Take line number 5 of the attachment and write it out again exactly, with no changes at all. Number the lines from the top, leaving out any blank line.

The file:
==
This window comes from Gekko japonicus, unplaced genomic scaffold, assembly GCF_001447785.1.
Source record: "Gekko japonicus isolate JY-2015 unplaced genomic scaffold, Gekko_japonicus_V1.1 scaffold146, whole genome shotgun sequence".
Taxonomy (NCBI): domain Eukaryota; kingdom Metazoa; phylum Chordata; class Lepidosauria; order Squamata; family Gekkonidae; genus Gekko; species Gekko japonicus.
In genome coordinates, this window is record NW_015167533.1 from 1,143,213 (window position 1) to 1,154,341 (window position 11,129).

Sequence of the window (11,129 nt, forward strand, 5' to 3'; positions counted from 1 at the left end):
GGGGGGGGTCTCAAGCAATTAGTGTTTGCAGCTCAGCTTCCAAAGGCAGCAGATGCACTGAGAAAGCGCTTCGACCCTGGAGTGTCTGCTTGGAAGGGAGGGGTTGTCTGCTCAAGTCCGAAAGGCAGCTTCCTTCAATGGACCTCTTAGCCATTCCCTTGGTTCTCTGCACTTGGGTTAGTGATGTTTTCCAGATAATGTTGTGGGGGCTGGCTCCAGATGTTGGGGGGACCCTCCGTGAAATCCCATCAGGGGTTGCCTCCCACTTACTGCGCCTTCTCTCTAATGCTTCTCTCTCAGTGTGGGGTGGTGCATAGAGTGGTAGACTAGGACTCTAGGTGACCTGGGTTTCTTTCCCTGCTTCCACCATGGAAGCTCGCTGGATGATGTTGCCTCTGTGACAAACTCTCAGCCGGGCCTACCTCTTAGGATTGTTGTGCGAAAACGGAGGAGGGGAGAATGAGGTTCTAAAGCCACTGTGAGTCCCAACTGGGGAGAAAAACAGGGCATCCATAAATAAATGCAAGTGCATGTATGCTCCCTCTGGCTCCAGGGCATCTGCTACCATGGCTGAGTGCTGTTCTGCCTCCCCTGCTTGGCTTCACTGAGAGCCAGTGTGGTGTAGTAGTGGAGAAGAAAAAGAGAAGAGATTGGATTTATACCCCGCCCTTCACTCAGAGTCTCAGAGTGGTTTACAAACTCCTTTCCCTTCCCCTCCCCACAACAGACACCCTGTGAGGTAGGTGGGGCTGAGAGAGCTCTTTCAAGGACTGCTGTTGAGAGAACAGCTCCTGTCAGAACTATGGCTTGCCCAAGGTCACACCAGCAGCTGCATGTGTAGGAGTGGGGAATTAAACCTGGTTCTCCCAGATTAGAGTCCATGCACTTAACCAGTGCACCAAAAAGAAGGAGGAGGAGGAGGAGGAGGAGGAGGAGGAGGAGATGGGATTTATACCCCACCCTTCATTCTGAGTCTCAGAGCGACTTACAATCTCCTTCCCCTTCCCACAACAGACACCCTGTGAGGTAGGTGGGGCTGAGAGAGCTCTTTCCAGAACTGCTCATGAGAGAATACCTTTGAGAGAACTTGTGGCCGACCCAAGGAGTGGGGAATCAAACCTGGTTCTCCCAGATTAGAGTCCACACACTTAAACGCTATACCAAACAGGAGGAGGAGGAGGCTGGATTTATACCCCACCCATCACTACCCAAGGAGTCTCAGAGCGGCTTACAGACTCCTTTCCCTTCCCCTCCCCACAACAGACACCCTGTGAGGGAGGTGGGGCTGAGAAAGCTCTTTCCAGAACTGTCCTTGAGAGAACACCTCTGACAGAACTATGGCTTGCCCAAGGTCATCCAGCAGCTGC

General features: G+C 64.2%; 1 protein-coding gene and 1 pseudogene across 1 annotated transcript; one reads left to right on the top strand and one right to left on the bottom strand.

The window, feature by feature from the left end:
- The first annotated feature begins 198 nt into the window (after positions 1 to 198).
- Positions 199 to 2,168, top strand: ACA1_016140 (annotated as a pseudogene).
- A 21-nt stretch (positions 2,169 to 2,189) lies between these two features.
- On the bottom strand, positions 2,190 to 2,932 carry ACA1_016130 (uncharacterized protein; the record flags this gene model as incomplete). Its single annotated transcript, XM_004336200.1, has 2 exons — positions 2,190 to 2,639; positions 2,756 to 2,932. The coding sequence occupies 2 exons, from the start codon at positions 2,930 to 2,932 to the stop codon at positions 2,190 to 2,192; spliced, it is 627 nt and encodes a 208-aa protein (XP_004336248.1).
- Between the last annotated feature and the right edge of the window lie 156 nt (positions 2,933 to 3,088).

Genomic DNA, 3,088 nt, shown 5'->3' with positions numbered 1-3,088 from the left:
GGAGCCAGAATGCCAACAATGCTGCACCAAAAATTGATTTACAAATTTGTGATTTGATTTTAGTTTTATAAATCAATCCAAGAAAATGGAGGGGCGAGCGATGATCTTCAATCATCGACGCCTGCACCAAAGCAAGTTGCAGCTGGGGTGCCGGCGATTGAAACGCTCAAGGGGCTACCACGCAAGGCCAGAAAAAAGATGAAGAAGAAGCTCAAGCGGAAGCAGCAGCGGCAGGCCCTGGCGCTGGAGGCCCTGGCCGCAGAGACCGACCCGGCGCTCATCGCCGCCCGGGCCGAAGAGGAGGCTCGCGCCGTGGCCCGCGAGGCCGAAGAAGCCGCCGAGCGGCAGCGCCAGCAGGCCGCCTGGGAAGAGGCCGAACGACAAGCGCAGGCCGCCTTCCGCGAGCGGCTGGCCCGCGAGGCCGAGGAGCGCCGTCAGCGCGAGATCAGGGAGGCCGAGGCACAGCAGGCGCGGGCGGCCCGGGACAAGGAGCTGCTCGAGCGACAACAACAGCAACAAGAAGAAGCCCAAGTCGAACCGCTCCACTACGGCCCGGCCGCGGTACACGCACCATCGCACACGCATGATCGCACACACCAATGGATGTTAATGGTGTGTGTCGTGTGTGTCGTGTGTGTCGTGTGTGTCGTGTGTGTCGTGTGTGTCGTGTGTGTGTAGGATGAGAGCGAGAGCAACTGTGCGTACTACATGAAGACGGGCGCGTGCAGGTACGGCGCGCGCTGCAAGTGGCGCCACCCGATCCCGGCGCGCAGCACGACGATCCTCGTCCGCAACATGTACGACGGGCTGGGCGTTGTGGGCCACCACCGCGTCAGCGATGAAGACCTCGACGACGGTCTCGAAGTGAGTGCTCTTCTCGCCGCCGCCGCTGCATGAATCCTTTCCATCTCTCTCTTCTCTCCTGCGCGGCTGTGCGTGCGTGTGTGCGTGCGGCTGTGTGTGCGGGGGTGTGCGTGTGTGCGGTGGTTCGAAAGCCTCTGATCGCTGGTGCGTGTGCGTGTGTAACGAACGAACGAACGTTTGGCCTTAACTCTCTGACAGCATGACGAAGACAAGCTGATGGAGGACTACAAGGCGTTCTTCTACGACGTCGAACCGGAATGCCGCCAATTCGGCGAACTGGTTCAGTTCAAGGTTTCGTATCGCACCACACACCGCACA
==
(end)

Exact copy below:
Sequence of the window (11,129 nt, forward strand, 5' to 3'; positions counted from 1 at the left end):